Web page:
The Grenadier Company suffered the loss of two of its officers early in the campaign. Capt. Bourne died in New York on 14 October and Capt. Madan was left sick in New York from October 1776 until May 1777. As a result, on 11 October Capt. Charles Leigh of the 6th Company (Third Guards) was assigned to do duty with the Grenadiers until otherwise ordered.
On 15 November 1776 the Guards were ordered to leave their camp standing near Kingsbridge, New York, and be ready to march at 4:00 the next morning carrying canteens, blankets and haversacks with one day’s provisions. They were provided with a guide, a local loyalist who knew the territory. Their objective was Fort Washington, located on a prominent height at the north end of New York Island. Howe had planned a four-pronged attack on the fort. No attempt was made from the west, due to the high cliffs rising from the Hudson River. The main assault was launched from the north by German troops under General Kniphausen. General Percy, bringing up a column from New York City, formed line of battle from the south. The 42nd Regiment of Foot crossed Harlem Creek to storm the fort from the southeast. Meanwhile, Brigadier General Mathew led the Brigade of Guards and the Army Light Infantry in a waterborne assault down Harlem Creek from Kingsbridge to attack the fort from the northeast. The defenders surrendered to Kniphausen, and although the Germans suffered heavy losses in the fighting, there appear to have been no casualties among the Guards.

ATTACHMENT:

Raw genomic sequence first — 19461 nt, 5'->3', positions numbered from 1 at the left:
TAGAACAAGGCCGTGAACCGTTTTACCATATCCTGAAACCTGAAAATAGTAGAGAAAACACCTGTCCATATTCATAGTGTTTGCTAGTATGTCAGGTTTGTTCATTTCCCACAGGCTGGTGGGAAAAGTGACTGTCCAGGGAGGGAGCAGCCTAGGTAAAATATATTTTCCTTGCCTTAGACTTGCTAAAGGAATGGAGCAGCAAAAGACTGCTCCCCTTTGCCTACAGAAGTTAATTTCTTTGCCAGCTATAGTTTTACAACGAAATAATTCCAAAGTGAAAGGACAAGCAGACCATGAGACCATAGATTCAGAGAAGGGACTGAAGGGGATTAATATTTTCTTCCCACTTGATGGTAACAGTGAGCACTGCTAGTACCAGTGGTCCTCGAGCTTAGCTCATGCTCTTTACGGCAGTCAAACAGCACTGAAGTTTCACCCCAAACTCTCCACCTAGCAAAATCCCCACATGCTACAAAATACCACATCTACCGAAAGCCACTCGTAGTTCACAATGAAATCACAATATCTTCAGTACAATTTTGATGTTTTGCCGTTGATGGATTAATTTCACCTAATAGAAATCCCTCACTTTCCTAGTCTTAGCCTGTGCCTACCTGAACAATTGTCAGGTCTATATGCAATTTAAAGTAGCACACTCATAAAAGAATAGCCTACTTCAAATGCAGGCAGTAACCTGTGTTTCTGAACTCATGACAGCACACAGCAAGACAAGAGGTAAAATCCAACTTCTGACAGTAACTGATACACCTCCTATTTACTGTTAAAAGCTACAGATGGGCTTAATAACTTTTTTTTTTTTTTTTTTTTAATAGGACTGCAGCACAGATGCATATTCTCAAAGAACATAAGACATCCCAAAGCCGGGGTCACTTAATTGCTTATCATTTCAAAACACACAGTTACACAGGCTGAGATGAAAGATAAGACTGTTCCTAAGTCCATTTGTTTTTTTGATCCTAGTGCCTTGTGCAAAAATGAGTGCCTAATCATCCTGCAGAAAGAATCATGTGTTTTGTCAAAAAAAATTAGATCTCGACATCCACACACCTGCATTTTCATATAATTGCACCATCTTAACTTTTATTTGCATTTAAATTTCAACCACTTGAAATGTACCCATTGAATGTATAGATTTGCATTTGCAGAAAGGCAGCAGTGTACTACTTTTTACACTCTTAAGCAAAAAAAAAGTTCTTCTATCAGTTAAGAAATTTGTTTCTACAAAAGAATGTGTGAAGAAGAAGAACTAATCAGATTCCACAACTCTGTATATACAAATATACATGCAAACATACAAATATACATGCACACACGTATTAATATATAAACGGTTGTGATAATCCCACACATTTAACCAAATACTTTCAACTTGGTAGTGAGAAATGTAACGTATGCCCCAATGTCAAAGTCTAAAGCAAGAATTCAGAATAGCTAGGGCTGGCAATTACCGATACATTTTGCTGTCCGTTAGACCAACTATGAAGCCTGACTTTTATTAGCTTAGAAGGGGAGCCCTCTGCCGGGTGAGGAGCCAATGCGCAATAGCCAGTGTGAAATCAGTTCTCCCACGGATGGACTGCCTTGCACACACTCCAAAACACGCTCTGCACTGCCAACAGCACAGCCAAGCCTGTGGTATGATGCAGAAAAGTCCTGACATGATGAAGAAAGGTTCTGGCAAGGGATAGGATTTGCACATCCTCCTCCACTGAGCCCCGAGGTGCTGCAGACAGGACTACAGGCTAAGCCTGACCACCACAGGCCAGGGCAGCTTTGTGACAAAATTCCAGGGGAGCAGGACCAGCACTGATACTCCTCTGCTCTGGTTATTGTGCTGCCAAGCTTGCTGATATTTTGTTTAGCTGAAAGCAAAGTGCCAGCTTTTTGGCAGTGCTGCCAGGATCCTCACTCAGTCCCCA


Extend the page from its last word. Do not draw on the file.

From Fort Washington the Brigade, with other elements of the Crown Forces under Cornwallis, crossed the Hudson River to New Jersey, participating in the capture of Forts Lee and Constitution. After marching through the Jerseys, Cornwallis sent his force to winter quarters. The Guards were quartered at Raritan Landing, just up river from Brunswick, New Jersey. After the Continental victory at Trenton, the First Battalion of Guards was ordered to the field for several days in early January 1777, while the Second Battalion stayed with Brigadier General Mathew to assist in the defense of Brunswick. During the remainder of the winter the Guards participated in several raids, feints, and foraging parties.
After going to the field in May of 1777, the Brigade was in combat at Short Hills, New Jersey. It took ship from New York with the British force destined for Philadelphia via the Chesapeake. The Guards saw action at Brandywine, Valley Forge, Germantown, and White Marsh before going to winter quarters in Philadelphia.
In 1778 the British forces, including the Guards, en route from Philadelphia to New York, met the Continentals in battle at Monmouth Courthouse, New Jersey. Due to a lack of officers, the Guards spent most of the next two years in garrison in and around New York City. The flank companies of the Brigade were sent to the field for raids and skirmishes including Portsmouth, Virginia and New Haven, Connecticut in 1779, and Young’s House in New York in 1780. The entire Brigade saw action at Springfield, New Jersey in 1780.